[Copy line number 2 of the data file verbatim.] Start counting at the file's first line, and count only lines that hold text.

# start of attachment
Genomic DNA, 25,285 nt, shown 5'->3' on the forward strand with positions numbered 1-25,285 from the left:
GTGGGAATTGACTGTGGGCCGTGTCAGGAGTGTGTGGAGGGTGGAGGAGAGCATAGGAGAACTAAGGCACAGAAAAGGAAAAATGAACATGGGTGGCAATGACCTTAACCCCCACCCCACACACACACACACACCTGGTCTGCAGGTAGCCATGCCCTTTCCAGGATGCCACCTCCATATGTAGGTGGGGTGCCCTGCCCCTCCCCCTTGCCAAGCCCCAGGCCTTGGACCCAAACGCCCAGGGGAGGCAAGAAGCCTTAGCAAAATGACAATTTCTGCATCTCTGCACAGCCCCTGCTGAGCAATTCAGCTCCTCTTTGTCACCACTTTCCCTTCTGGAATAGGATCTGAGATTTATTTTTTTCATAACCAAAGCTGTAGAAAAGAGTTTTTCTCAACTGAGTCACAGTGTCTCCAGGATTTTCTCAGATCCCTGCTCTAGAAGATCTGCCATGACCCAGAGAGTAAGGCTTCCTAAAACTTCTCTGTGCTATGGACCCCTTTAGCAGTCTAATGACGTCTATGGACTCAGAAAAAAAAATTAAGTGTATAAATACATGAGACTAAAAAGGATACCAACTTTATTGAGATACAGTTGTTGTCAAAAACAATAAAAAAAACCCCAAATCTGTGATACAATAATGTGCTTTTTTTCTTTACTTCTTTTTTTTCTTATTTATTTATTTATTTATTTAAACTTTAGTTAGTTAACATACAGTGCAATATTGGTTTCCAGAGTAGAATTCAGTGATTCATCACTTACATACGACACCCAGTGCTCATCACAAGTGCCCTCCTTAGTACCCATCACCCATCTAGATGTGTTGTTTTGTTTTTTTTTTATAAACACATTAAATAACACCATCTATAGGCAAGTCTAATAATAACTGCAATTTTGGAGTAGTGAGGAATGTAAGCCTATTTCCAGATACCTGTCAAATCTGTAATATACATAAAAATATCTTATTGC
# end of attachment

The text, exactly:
GTGGGAATTGACTGTGGGCCGTGTCAGGAGTGTGTGGAGGGTGGAGGAGAGCATAGGAGAACTAAGGCACAGAAAAGGAAAAATGAACATGGGTGGCAATGACCTTAACCCCCACCCCACACACACACACACACCTGGTCTGCAGGTAGCCATGCCCTTTCCAGGATGCCACCTCCATATGTAGGTGGGGTGCCCTGCCCCTCCCCCTTGCCAAGCCCCAGGCCTTGGACCCAAACGCCCAGGGGAGGCAAGAAGCCTTAGCAAAATGACAATTTCTGCATCTCTGCACAGCCCCTGCTGAGCAATTCAGCTCCTCTTTGTCACCACTTTCCCTTCTGGAATAGGATCTGAGATTTATTTTTTTCATAACCAAAGCTGTAGAAAAGAGTTTTTCTCAACTGAGTCACAGTGTCTCCAGGATTTTCTCAGATCCCTGCTCTAGAAGATCTGCCATGACCCAGAGAGTAAGGCTTCCTAAAACTTCTCTGTGCTATGGACCCCTTTAGCAGTCTAATGACGTCTATGGACTCAGAAAAAAAAATTAAGTGTATAAATACATGAGACTAAAAAGGATACCAACTTTATTGAGATACAGTTGTTGTCAAAAACAATAAAAAAAACCCCAAATCTGTGATACAATAATGTGCTTTTTTTCTTTACTTCTTTTTTTTCTTATTTATTTATTTATTTATTTAAACTTTAGTTAGTTAACATACAGTGCAATATTGGTTTCCAGAGTAGAATTCAGTGATTCATCACTTACATACGACACCCAGTGCTCATCACAAGTGCCCTCCTTAGTACCCATCACCCATCTAGATGTGTTGTTTTGTTTTTTTTTTATAAACACATTAAATAACACCATCTATAGGCAAGTCTAATAATAACTGCAATTTTGGAGTAGTGAGGAATGTAAGCCTATTTCCAGATACCTGTCAAATCTGTAATATACATAAAAATATCTTATTGC